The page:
• beat me to: Maybe science community can. Sure denialists won’t loose an echo chamber / won’t do it.

      • Yes, my dinglish:
        won’t loose -> don’t want to loose.
        not a typo, plain outlandish.

  13. And here it is, just three weeks short of midsummer and the Western Pacific has not yet seen a typhoon, nor has the Indian Ocean. However, the Eastern Pacific has seen a conveyor belt of tropical cyclones developing off Mexico and wandering out toward the Hawaiian Archipelago. Tells you where the heat is.
    In the Atlantic, not much prospect for hurricanes yet this season. Not enough heat to support that kind of weather..

  14. Hmmm. Very interesting how the species adapted to the changes in the environment so rapidly. I’ll be waiting on pins and needles for the follow-ups of how the humans adapt…

    • Homo sapien subspecies Liberal dumbassitus adapts by demanding more of OPM. But I feel an oncoming cold wind, which perhaps may possibly could send them scurrying back into their holes.

      • I am so glad that I swallowed by soup and put down the bowl before I read your post! Clam chowder on keyboard is not good for my demeanor.
        Great term!
        But shouldn’t it have more Latin? Homo sapien concutio dumbassitus liberati
        Concutio; Latin for alarm, disturb, terrorize…
        liberati; slang for, “Reserved intellectual who reads but mostly writes breakthrough thoughts. Sits in cafes with notebooks sprawled everywhere. Likes blazers and grandpa’s closet.
        “I think that Liberati only wears glasses so he can take them off and rub his forehead like a tormented intellectual.”

  15. “The researchers used climate model simulations” Stop right there. The “researchers” might just have well have used play dough and magic markers.

  16. “The researchers traced the origin of the marine heat wave to a few months during late 2013 and early 2014, when a ridge of high pressure led to much weaker winds that normally bring cold Artic [sic] air over the North Pacific. That allowed ocean temperatures to rise a few degrees above average.”
    So in other words, it was weather. The only link to CO2 was via models, not reality.

  17. I feel the Blob is mostly Solar cycle forced. The blob and prolonged spike in the +PDO I feel is mostly caused by the weakest solar cycle #24 in over 200 years.
    Weakest solar cycle in 200 years I feel has been causing a LIA like pattern in Great Lakes and NE. During 13-14 and 14-15 winters two back to back years of record ice on the great lakes occured.
    If you look at all the big great lakes ice years going back 50 years, Big great lakes ice years have not occured near a solar cycle peaks and only near the bottoms of thrsolar cycles when the PDO spikes.
    Same pattern was in place during the 15-16 winter but the strong ElNino basically overwhelmed it with waves of moist air .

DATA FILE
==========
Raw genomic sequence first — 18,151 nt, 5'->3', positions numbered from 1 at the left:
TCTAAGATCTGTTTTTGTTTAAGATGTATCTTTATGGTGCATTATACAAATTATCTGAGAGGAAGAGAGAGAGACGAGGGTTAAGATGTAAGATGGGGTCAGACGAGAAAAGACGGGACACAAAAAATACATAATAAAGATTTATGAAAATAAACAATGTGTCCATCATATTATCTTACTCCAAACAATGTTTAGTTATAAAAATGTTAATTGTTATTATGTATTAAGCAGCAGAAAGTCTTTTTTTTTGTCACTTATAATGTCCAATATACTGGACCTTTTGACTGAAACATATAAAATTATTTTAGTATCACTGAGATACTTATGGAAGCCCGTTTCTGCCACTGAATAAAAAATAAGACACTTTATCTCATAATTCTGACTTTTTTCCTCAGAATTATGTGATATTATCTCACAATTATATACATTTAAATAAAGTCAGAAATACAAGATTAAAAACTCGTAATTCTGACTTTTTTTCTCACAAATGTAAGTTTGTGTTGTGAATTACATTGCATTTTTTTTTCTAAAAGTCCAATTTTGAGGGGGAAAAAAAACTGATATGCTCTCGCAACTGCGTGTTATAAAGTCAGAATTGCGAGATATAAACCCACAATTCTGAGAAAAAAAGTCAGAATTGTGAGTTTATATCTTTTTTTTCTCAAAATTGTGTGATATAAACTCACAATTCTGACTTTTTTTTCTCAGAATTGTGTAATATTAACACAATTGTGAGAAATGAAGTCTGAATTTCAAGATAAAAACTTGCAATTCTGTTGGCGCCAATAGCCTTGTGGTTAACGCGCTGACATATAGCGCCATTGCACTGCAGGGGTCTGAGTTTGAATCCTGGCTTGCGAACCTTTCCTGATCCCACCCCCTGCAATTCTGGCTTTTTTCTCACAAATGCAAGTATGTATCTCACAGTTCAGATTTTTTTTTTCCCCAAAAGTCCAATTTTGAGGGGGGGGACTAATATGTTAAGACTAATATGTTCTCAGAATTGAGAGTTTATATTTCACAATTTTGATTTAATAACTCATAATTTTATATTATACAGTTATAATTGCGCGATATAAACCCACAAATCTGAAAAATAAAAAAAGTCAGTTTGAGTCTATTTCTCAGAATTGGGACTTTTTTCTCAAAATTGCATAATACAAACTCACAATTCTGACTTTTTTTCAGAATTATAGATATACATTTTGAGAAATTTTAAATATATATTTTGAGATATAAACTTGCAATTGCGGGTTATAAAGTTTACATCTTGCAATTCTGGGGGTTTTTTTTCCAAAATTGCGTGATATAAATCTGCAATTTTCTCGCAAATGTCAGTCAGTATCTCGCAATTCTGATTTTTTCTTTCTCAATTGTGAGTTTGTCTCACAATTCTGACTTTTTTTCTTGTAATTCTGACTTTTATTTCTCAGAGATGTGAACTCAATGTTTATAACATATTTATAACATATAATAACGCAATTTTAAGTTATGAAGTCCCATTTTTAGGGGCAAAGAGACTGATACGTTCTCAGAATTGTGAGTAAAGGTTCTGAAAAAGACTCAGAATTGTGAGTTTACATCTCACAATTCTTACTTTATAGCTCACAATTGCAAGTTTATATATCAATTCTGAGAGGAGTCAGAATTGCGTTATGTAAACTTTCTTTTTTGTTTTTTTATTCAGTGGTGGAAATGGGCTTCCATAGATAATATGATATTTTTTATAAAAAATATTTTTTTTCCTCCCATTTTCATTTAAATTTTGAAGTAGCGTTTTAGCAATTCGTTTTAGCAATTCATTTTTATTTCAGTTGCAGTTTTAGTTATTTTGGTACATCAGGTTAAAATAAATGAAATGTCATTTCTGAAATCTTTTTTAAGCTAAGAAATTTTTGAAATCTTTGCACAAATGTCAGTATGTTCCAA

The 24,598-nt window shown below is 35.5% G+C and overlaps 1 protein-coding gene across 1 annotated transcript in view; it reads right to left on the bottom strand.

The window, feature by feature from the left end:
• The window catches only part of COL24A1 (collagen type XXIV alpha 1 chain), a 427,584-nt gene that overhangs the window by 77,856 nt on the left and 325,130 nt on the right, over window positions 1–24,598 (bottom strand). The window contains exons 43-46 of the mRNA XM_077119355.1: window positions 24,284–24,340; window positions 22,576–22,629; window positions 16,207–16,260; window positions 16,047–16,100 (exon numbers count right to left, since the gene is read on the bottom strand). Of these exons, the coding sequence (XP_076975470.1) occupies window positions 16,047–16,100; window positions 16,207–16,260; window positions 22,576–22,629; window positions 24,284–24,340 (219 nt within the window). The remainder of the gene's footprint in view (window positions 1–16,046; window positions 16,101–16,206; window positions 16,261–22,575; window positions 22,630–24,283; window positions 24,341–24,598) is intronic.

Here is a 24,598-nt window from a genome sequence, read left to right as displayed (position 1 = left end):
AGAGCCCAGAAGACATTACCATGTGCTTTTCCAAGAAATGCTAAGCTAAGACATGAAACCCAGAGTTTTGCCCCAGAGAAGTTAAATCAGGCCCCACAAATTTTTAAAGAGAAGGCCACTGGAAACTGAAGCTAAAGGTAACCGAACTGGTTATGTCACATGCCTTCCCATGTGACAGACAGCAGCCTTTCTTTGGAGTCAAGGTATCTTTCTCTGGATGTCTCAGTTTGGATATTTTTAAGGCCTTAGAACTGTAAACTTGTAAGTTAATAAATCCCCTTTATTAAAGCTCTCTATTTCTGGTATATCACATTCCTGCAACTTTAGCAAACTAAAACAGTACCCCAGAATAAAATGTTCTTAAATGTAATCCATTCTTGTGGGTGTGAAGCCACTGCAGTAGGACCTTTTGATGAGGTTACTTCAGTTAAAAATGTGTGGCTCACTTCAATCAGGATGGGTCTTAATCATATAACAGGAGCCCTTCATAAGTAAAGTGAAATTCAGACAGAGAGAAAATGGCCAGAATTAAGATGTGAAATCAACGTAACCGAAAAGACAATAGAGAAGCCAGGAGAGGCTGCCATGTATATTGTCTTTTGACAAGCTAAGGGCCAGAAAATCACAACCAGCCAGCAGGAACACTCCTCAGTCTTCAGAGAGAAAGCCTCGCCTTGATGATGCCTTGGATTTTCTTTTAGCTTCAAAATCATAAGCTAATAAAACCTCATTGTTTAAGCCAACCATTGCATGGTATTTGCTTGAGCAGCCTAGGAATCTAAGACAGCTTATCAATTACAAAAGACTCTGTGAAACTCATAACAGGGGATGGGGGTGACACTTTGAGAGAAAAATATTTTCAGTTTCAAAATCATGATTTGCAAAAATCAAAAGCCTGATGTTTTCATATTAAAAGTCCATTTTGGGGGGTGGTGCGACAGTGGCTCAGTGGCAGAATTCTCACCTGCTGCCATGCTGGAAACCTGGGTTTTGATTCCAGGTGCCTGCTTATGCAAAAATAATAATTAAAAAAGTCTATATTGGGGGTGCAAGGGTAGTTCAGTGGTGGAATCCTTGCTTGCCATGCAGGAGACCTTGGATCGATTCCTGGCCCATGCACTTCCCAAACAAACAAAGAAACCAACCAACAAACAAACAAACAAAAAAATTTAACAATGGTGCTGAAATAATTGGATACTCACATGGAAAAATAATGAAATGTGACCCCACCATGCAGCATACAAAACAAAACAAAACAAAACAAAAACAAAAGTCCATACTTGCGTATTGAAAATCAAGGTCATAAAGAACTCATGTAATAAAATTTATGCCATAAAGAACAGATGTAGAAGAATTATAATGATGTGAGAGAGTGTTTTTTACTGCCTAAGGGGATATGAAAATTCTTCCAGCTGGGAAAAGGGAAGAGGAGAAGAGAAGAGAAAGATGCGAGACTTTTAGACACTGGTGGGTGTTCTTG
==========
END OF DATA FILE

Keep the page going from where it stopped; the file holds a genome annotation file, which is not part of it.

I have been studying solar cycle #24 with Global SST’s , Global surface temps and Arctic temps for many years now and it is an amazing cycle to watch unfold.
    I started seeing 3-5 day lags in global temps rises or dips with increases solar or decreased solar activities when weather static is low.
    One would think when solar activities rise air temps or SST should rise but it is the other way around. Solar rises = Temps fall and Solar falls = Temps Rise.
    I wish someone like Bob T could do some charting on daily solar and global temps with regions and chart solar cycles with Great lakes ice years.
    An older great chart that Joe D at Wxbell made a while ago.
    I use it all the time in tweets.
    https://mobile.twitter.com/NJSnowFan/status/752876097172344832

    • As a “feeling” amateur scientist, you are obligated to rule out the first encountered pathology before jumping to speculation. The blob may be the result of weakened winds augmented by circulating left over El Nino water. These intrinsic processes have internal variability thus may not care what the Sun is doing.

      • The Sun puts the wheels in motion then feedbacks occur. My theory is, stronger solar = more winds/mixing of SST= colder and weaker solar = less winds/mixing = warmer
        There are also what I call sweet spots where the wheels can spin fast or slower

      • Stronger solar equals colder? Now that’s a new one. My advice? Que the solar enthusiasts and dodge quick!

      • Yes my theory, stronger solar activities in short term = colder SST’s from more surface mixing but that mixing warms deeper water

  18. Before these researchers used these computer models, did they check the simulator test results first?
    A bit like your anaesthetist not checking they have full bottles of oxygen and halothane (what ever) prior to a long medical procedure.
    If these researchers did not check the simulator signoffs before use then all of their work, time and effort was wasted.

  19. To me the key question is: why is the blob location geographically static?
    We know that the indicative anomalies during an ENSO cycle migrate rapidly – yet the blob stays static
    Back to the drawing board guys

    • Michael Carter on July 13, 2016 at 11:48 am
      To me the key question is: why is the blob location geographically static?
      – because the western mexican shore is geographically static and that b**ch of a sun predictably moves back over head dayly east/west?

  20. There is always an explanation for anomalies in science. The trick is in figuring out how CO2 caused it. If there is no smoking gun, creative speculation has to suffice.
    One could also speculate with alternative natural explanations/theories……….but .the science was settled over a decade ago. So we know to start with the assumption that increasing CO2 was somehow responsible..

  21. Thank God for the Blob. It made for a couple of nice summers and winters here in Southeast Alaska. Of course the salmon run was poor, hmm wonder if they’re related.
    The CO2 levels in the water has caused a bit of havoc with the local shellfish hatchery. (A little soda ash in the water helps that problem. But they lost a couple of batches before they got that figured out.)
    On balance, I would opt to keep the Blob going. Would it help if I kept the bonfires going all year?
    Thank you WUWT, I enjoy this site.

  22. I wonder if there was a blob off the coast of Brazil in 1875\76\77
    Something drove their biggest drought on record. that was a very warm year, of course all the records start 1880.. conveniently

  23. Maybe El Nino and a blob also caused the US and CA massive droughts in the 1930s too

  24. Unusually warm water events in that ocean are more frequent in solar minima. There is a great analogue of the same kind of blocking setup from late 1875 to late 1878.